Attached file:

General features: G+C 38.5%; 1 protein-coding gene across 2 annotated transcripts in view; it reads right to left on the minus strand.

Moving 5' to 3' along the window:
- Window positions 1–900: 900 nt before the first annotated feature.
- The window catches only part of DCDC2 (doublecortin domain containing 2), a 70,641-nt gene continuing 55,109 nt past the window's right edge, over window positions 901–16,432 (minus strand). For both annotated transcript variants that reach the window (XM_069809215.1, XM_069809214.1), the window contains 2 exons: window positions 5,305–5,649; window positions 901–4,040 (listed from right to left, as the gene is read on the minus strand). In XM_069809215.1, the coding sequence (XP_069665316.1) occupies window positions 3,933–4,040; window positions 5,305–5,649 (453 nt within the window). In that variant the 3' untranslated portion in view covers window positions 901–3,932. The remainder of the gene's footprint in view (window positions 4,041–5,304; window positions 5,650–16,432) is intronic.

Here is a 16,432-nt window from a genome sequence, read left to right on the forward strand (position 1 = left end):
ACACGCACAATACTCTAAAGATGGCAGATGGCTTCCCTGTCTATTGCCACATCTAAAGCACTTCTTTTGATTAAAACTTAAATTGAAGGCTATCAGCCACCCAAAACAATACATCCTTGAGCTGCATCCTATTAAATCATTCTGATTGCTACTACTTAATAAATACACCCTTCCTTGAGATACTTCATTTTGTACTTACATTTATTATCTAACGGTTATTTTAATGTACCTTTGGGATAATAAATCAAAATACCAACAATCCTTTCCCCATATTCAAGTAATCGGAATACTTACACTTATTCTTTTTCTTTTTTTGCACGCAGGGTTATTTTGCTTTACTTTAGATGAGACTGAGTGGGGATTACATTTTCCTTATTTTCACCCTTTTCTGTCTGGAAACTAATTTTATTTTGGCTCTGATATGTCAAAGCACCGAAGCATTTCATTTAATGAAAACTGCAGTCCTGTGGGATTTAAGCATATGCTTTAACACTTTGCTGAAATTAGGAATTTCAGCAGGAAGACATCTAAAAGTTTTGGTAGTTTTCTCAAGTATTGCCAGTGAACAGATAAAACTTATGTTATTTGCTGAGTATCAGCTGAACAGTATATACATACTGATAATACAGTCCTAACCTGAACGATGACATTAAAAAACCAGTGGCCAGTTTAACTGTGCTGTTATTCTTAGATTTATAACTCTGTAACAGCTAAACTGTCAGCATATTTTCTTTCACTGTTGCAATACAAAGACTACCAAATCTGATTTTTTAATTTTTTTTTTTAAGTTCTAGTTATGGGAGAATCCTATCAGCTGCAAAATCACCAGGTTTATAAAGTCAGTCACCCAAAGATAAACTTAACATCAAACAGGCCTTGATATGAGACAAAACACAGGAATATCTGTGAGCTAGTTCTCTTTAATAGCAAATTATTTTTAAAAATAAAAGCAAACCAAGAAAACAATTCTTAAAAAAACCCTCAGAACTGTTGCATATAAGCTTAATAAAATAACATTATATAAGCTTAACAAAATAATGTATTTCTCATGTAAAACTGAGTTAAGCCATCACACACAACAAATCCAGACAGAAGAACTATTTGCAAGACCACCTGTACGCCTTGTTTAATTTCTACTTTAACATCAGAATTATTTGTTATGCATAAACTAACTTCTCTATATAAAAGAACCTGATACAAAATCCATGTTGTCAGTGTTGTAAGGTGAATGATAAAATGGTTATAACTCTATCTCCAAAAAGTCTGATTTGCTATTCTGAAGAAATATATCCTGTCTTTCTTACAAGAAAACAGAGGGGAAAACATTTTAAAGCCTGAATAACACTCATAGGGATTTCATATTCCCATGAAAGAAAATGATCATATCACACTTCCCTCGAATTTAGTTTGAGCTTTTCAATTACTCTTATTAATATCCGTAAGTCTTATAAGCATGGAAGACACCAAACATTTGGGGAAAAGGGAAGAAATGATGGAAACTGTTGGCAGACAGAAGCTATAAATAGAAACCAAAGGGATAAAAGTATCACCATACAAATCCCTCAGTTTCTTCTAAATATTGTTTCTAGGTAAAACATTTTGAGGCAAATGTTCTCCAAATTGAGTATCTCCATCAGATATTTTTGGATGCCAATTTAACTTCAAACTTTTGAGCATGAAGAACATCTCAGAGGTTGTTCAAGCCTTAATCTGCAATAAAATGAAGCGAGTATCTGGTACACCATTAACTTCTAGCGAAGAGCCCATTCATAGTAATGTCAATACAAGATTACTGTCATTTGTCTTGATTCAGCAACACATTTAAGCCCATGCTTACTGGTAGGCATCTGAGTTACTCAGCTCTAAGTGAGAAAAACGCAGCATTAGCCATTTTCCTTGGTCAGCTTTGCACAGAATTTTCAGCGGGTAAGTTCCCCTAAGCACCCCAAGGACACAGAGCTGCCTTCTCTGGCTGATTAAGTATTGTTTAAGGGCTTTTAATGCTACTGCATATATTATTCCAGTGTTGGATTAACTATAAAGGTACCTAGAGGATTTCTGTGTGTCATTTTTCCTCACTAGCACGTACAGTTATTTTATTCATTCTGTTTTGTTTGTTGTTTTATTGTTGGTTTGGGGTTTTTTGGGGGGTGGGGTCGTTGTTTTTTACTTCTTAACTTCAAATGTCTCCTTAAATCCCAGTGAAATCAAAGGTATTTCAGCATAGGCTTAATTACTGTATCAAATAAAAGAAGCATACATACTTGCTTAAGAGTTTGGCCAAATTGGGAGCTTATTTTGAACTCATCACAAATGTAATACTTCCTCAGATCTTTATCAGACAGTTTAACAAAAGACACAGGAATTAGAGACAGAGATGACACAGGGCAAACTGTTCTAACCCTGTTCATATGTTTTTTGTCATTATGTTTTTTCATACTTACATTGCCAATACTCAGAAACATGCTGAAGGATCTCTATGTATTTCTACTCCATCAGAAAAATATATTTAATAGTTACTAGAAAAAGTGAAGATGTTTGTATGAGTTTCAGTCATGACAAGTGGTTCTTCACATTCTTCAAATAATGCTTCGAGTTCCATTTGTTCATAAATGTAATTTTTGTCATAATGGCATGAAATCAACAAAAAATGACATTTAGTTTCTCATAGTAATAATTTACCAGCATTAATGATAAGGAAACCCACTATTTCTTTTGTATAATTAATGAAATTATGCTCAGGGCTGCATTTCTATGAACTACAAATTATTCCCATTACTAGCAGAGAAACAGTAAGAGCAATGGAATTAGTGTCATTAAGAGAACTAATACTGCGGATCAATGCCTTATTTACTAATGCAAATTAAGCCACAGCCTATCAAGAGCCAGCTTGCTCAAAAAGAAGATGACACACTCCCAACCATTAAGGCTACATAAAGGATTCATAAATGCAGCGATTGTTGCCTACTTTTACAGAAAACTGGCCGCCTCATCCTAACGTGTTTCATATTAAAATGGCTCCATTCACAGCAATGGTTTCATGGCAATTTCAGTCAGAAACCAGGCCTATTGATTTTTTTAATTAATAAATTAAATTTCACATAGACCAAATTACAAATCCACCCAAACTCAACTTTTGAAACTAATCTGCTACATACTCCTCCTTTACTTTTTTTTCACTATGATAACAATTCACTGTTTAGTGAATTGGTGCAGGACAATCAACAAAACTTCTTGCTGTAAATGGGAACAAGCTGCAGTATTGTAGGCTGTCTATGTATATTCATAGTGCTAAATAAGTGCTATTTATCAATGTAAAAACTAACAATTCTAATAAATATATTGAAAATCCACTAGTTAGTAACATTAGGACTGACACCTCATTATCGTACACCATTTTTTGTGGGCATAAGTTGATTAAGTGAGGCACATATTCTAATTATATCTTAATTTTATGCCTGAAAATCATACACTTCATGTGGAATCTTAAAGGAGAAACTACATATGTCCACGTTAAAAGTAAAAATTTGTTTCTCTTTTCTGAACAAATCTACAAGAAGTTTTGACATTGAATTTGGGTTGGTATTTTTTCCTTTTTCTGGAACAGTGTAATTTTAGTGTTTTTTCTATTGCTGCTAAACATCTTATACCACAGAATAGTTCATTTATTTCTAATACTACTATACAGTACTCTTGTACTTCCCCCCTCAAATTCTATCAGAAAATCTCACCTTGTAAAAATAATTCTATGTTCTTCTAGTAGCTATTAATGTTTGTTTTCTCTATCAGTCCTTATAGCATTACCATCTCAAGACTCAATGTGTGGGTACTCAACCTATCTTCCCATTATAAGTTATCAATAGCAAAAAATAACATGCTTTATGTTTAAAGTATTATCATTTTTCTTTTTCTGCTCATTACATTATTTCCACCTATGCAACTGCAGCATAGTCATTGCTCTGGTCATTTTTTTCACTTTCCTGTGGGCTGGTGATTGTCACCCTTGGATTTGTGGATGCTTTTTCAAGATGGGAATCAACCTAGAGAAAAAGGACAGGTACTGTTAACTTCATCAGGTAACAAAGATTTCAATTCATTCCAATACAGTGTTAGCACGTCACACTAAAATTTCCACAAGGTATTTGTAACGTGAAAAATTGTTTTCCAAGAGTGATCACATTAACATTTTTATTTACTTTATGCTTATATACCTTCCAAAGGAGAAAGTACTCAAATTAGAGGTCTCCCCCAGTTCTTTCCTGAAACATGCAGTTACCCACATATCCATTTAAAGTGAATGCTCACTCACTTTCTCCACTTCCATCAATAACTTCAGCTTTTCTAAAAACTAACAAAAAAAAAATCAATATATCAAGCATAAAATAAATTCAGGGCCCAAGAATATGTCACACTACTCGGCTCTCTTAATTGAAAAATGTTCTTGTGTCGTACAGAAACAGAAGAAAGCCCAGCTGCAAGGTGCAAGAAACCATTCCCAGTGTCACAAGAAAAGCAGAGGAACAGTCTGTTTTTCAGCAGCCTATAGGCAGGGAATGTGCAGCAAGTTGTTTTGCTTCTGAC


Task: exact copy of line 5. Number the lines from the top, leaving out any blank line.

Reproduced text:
Here is a 16,432-nt window from a genome sequence, read left to right on the forward strand (position 1 = left end):